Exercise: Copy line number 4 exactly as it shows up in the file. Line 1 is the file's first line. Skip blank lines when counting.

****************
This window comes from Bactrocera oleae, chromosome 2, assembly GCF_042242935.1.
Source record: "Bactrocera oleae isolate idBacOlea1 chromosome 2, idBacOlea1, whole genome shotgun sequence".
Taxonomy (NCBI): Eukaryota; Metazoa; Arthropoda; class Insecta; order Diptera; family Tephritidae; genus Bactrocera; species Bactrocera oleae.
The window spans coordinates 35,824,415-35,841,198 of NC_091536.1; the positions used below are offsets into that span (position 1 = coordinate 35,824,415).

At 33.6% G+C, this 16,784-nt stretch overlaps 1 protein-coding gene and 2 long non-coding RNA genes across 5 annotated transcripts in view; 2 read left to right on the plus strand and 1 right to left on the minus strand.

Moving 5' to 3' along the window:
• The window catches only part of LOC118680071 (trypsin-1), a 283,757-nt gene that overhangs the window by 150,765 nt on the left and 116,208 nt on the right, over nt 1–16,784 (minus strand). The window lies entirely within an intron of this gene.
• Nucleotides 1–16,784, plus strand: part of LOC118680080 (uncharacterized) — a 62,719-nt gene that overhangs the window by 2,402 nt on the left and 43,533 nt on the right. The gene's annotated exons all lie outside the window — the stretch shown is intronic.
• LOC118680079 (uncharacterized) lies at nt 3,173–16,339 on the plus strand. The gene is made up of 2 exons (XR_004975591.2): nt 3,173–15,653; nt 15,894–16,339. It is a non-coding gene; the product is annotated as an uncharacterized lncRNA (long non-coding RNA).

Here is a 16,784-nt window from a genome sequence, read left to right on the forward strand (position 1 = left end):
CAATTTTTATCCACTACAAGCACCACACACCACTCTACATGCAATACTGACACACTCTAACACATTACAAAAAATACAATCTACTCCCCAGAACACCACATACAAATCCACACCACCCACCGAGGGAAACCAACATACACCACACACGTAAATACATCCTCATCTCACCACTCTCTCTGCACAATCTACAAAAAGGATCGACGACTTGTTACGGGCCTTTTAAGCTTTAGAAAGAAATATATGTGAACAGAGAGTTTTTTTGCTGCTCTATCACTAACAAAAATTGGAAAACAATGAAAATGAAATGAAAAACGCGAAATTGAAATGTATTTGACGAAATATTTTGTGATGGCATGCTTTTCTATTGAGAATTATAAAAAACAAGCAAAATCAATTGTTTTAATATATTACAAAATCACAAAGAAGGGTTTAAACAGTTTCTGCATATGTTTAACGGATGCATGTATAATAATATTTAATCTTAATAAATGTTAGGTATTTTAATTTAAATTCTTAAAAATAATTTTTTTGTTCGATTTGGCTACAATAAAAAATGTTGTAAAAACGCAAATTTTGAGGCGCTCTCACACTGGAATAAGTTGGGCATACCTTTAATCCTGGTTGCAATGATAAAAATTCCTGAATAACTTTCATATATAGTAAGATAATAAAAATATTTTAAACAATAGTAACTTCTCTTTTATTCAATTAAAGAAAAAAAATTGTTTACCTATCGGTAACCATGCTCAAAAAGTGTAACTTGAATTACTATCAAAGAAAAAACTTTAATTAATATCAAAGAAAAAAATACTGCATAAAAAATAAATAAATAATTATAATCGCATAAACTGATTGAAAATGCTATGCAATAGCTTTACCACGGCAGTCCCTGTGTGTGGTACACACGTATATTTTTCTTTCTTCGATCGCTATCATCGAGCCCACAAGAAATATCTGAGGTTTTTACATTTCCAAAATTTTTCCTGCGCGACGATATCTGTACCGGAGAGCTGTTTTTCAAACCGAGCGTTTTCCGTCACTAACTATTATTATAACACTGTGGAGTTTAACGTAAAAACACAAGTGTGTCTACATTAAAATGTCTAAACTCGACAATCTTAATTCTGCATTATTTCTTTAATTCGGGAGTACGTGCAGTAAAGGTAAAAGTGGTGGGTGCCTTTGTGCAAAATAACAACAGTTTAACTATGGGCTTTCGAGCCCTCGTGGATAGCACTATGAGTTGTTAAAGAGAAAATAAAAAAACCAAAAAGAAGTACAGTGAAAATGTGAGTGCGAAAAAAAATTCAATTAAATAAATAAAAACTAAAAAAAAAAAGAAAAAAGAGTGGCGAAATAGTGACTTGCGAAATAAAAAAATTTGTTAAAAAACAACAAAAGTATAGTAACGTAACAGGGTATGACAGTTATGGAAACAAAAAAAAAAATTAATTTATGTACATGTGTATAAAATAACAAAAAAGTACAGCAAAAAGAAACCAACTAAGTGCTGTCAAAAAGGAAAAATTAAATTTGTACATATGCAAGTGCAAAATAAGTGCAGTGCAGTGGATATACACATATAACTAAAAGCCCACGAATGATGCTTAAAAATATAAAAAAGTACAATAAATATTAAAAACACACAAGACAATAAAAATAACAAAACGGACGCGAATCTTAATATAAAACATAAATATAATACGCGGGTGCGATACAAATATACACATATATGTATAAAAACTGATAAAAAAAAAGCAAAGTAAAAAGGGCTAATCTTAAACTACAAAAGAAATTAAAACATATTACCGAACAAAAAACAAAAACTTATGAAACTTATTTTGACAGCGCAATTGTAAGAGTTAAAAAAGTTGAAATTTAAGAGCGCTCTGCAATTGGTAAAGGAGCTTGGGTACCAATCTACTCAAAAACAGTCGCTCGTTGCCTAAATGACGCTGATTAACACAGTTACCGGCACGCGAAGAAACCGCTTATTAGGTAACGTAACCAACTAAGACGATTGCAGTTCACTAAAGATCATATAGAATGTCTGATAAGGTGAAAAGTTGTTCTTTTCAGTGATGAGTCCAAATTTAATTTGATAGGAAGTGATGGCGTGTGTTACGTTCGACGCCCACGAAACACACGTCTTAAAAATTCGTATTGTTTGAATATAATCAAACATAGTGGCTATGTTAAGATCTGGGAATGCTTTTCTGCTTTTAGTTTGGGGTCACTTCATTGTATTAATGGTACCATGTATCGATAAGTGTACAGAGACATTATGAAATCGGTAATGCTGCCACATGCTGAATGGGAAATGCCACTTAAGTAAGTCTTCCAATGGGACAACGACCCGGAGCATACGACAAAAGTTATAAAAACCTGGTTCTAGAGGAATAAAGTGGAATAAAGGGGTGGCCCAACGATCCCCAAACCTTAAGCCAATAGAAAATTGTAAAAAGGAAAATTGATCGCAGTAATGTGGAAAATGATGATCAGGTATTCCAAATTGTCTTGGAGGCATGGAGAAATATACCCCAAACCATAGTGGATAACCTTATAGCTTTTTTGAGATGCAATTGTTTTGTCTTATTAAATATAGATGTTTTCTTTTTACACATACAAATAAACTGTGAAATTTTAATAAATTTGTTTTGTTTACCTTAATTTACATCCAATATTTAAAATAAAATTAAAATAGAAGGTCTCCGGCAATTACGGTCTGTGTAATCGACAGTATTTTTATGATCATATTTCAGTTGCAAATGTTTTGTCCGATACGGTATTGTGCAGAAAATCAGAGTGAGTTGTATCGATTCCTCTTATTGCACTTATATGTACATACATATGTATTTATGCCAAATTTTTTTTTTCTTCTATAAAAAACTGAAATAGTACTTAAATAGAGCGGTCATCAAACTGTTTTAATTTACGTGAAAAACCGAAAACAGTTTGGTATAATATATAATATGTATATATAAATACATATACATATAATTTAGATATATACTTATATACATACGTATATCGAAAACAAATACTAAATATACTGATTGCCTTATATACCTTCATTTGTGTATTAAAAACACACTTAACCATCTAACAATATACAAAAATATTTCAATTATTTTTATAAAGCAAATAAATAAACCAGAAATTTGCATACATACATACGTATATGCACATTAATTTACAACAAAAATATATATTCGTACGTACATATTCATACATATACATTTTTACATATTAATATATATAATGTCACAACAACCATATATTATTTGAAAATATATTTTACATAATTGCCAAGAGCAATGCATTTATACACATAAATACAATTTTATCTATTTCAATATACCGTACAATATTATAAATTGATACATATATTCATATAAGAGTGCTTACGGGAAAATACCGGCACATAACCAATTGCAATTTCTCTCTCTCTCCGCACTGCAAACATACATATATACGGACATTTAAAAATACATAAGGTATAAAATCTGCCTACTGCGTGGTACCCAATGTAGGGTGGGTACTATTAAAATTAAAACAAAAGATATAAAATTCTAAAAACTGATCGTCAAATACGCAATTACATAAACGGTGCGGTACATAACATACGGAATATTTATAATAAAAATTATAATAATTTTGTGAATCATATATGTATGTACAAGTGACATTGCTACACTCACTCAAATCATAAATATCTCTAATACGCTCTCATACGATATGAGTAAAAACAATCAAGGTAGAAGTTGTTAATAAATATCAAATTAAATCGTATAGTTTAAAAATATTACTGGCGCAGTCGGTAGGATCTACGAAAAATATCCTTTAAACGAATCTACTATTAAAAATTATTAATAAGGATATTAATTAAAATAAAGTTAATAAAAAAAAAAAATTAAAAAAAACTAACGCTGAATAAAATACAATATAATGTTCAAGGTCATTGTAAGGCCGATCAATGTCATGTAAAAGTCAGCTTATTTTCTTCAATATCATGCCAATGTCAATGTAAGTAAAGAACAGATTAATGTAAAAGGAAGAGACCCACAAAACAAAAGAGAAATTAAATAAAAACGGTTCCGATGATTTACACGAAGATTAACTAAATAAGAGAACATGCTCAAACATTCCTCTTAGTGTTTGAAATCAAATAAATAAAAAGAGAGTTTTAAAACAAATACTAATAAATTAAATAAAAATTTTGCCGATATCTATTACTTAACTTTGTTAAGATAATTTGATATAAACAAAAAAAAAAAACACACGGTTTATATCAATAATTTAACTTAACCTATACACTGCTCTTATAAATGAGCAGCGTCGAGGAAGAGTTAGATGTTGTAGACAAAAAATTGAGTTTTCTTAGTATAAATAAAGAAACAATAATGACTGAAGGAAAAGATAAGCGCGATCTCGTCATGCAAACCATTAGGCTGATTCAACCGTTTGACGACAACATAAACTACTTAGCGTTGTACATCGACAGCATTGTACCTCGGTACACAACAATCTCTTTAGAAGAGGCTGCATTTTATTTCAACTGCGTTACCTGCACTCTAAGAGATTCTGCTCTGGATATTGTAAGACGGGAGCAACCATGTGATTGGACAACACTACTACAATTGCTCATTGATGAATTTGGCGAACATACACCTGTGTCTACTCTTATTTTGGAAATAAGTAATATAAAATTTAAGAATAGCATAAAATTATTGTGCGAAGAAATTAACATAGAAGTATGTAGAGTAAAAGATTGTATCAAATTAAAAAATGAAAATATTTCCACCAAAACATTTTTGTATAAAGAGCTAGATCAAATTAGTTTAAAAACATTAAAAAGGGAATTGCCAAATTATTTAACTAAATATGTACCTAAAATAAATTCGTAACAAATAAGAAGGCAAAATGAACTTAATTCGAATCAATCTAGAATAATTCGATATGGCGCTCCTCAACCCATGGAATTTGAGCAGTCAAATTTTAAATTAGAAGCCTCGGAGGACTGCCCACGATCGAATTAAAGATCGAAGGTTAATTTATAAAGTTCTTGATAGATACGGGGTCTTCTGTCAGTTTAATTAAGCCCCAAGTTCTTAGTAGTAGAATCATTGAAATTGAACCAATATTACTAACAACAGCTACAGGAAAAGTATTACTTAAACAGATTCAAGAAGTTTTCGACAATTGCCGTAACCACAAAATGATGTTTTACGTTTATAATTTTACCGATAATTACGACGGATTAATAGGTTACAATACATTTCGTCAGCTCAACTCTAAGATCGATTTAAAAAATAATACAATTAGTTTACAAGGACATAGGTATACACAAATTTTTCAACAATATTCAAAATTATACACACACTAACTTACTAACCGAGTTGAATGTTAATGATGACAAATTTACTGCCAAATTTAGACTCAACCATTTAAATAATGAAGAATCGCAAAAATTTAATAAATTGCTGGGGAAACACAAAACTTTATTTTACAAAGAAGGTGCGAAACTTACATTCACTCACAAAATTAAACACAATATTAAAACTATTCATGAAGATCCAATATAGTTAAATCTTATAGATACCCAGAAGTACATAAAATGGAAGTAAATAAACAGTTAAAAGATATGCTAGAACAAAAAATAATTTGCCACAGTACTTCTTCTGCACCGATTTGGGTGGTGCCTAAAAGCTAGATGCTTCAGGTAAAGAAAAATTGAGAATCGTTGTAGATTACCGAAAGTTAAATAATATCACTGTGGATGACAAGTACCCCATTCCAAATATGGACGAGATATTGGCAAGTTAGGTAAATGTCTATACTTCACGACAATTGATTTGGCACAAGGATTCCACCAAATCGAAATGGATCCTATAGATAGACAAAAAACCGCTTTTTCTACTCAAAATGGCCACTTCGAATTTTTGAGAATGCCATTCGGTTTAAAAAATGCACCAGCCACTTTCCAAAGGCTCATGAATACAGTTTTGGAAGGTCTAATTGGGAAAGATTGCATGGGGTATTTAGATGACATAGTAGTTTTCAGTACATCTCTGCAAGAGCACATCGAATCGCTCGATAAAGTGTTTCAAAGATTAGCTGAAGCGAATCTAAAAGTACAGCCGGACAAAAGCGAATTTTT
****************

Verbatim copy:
The window spans coordinates 35,824,415-35,841,198 of NC_091536.1; the positions used below are offsets into that span (position 1 = coordinate 35,824,415).